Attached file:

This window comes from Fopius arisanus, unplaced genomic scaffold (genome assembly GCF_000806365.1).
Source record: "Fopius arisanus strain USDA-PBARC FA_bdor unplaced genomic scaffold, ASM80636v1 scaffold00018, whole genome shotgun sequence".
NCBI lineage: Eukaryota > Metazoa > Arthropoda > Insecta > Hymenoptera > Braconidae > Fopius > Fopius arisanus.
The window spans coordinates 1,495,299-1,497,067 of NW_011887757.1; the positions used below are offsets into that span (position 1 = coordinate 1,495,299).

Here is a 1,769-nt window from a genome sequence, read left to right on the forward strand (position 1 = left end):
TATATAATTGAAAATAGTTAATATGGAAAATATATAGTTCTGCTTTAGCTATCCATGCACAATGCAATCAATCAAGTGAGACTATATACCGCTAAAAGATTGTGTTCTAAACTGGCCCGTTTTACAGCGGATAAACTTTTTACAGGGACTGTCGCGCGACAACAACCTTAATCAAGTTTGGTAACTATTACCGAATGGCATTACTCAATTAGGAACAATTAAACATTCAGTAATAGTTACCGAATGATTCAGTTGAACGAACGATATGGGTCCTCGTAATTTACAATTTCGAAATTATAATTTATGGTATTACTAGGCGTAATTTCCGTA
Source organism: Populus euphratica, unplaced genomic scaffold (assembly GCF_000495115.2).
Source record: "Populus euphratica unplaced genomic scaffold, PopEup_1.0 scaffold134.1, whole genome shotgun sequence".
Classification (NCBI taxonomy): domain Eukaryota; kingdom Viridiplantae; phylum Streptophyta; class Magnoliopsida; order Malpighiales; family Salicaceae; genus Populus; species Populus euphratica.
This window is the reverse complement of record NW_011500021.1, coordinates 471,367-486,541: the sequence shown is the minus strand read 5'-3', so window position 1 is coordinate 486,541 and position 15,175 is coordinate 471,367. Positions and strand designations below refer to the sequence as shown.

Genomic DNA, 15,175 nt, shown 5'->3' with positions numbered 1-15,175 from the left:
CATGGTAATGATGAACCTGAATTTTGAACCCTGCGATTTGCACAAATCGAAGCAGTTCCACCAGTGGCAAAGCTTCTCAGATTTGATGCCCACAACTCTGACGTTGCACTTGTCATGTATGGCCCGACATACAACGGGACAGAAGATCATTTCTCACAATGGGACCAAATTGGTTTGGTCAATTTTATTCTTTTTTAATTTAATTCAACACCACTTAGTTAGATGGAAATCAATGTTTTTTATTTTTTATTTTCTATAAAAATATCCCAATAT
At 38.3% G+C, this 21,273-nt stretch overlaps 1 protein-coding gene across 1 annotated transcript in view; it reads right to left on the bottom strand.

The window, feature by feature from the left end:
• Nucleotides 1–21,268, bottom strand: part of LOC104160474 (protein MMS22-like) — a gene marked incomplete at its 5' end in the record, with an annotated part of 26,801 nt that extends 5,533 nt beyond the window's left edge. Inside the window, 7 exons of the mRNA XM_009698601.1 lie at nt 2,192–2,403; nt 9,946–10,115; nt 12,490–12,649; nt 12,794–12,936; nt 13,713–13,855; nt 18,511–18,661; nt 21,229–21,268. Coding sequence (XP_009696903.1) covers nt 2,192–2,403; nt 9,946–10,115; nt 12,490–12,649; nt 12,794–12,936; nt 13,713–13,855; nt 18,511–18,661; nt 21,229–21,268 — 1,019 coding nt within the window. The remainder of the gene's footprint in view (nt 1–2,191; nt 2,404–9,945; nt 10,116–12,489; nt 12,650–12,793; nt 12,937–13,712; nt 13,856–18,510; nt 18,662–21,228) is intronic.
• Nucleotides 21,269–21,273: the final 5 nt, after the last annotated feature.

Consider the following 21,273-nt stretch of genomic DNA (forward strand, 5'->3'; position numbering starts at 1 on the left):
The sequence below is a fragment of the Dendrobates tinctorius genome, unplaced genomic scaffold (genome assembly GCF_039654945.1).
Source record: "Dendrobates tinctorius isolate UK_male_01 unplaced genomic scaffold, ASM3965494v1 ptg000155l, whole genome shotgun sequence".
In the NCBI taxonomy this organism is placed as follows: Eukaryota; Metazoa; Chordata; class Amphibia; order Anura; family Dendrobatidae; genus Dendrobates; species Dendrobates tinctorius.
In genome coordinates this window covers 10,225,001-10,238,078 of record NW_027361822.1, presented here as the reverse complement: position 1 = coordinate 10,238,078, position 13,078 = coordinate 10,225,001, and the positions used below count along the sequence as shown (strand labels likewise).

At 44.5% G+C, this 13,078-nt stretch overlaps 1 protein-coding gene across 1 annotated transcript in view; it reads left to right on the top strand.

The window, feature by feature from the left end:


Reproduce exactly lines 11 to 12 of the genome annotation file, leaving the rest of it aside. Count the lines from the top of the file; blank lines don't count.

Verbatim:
Genomic DNA, 15,175 nt, shown 5'->3' with positions numbered 1-15,175 from the left:
CATGGTAATGATGAACCTGAATTTTGAACCCTGCGATTTGCACAAATCGAAGCAGTTCCACCAGTGGCAAAGCTTCTCAGATTTGATGCCCACAACTCTGACGTTGCACTTGTCATGTATGGCCCGACATACAACGGGACAGAAGATCATTTCTCACAATGGGACCAAATTGGTTTGGTCAATTTTATTCTTTTTTAATTTAATTCAACACCACTTAGTTAGATGGAAATCAATGTTTTTTATTTTTTATTTTCTATAAAAATATCCCAATAT